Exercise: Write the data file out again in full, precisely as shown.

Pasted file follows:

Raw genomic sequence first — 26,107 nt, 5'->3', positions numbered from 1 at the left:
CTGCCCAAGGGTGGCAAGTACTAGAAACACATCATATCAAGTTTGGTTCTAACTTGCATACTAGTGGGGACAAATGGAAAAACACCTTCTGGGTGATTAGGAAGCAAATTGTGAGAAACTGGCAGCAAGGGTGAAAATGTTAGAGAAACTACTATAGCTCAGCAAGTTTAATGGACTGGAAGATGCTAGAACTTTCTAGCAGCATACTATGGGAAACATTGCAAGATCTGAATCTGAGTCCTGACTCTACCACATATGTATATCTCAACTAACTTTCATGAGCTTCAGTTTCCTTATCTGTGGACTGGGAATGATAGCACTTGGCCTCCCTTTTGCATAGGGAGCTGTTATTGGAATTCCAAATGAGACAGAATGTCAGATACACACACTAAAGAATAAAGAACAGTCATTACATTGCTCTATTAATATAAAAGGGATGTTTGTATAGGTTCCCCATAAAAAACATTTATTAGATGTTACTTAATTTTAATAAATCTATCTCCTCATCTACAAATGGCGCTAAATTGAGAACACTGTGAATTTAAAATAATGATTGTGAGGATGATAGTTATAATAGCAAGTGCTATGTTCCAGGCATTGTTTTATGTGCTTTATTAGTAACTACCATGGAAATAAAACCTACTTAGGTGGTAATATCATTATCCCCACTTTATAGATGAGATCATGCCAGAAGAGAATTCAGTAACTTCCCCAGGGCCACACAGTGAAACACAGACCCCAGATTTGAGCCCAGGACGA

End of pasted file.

Raw genomic sequence first — 26,107 nt, 5'->3', positions numbered from 1 at the left:
CTGCCCAAGGGTGGCAAGTACTAGAAACACATCATATCAAGTTTGGTTCTAACTTGCATACTAGTGGGGACAAATGGAAAAACACCTTCTGGGTGATTAGGAAGCAAATTGTGAGAAACTGGCAGCAAGGGTGAAAATGTTAGAGAAACTACTATAGCTCAGCAAGTTTAATGGACTGGAAGATGCTAGAACTTTCTAGCAGCATACTATGGGAAACATTGCAAGATCTGAATCTGAGTCCTGACTCTACCACATATGTATATCTCAACTAACTTTCATGAGCTTCAGTTTCCTTATCTGTGGACTGGGAATGATAGCACTTGGCCTCCCTTTTGCATAGGGAGCTGTTATTGGAATTCCAAATGAGACAGAATGTCAGATACACACACTAAAGAATAAAGAACAGTCATTACATTGCTCTATTAATATAAAAGGGATGTTTGTATAGGTTCCCCATAAAAAACATTTATTAGATGTTACTTAATTTTAATAAATCTATCTCCTCATCTACAAATGGCGCTAAATTGAGAACACTGTGAATTTAAAATAATGATTGTGAGGATGATAGTTATAATAGCAAGTGCTATGTTCCAGGCATTGTTTTATGTGCTTTATTAGTAACTACCATGGAAATAAAACCTACTTAGGTGGTAATATCATTATCCCCACTTTATAGATGAGATCATGCCAGAAGAGAATTCAGTAACTTCCCCAGGGCCACACAGTGAAACACAGACCCCAGATTTGAGCCCAGGACGA